The Renaissance was largely considered an era of massive strides in human achievements, especially in art. It was in this era that the world saw the magnificent works of The Renaissance Masters such as Michelangelo, Leonardo da Vinci, Donatello, Raphael, etc. However, lesser-known than the High Renaissance movement itself is a smaller Renaissance-esque movement which spawned at the end of the Renaissance era, before the advent of the Baroque era. Known as the Mannerism movement, this art style emerged around 1520, in the late Renaissance era, and lasted until the end of the 16th century. Conceived as a reaction to the High Renaissance art style, the Mannerism moved away from the perfect balance and harmony revered by High Renaissance artists, preferring to exaggerate and overstate some certain qualities to create a sense of elegance and holiness. Among the most accomplished artists who adhered to the Mannerism art style is Bronzino, an Italian giant at the end of the Renaissance era.
Bronzino, real name Agnolo di Cosimo di Mariano Tori, was born on November 17th, 1503 in Florence, the city where he spent almost all his life in. Young Bronzino soon showed interest in art, and he followed two teachers separately in the days of his youth, Raffaellino del Garbo and Jacopo da Pontormo, the latter of whom had had tremendous impacts on his later art style. After finishing his education with the two masters, he went on to become a painter himself. His early artworks showed clear influence from the eccentric style adopted by da Pontormo, and one can also see brief strokes of Michelangelo and Raphael in these works. From 1523 to 1528, the student-teacher duo collaborated on several interior decoration projects. In 1530, Bronzino briefly moved to Pesaro for another interior decoration project, but then he returned to Florence in 1532.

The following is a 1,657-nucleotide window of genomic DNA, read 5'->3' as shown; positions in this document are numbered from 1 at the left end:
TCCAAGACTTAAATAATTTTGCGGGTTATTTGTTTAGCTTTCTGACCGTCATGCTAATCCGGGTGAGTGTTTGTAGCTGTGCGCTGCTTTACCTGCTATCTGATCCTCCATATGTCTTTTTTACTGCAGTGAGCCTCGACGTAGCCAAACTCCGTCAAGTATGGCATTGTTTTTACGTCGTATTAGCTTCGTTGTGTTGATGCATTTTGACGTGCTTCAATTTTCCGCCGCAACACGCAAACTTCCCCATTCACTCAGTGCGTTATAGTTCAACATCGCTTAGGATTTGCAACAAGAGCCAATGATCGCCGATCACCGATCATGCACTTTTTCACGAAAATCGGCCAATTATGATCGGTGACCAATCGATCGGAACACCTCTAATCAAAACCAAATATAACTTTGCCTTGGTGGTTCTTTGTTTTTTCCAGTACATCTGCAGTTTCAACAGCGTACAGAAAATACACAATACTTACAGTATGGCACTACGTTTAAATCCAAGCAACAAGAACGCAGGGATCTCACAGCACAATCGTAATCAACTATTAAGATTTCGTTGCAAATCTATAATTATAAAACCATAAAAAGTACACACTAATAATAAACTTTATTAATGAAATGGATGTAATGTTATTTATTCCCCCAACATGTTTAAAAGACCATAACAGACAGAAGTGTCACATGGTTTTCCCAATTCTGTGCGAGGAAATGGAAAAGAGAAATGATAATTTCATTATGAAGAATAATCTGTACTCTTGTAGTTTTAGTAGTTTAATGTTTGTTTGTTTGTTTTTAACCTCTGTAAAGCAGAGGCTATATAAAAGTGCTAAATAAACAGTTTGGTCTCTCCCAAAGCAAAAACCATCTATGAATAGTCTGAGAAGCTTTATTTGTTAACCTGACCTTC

What his teacher had failed to do, he achieved. From 1939 to the end of his life, he was the court painter to Cosimo I, the Duke of Milan. This era was the high point of his career. His position allowed him to take on several important commissions from important figures in the city, including the wedding decorations for the duke’s wedding to Eleonora of Toledo. By the 1540s, he was widely regarded as one of the most established painters in the city. His artworks in this period also reflected the most striking features of Mannerism: elegant and decorative figures with little emotions shown on the visage. His most prominent works in this period includeEleonora of Toledo with Her Son Giovanni,Portrait of a Young Girl with a Prayer Book,Moses Striking the Rock,The Gathering of Manna, andSt. John the Evangelist.
In the later stage of his life, Mannerism phased out of public favour, so Bronzino attempted to change his style to catch up with the public’s taste, as evidenced inPietà andRaising of the Daughter of Jairus. However, their success was much disputed. He died in 1572 in Florence.
Martyrdom of Saint Lawrence, Basilica di San Lorenzo in Florence. by Bronzino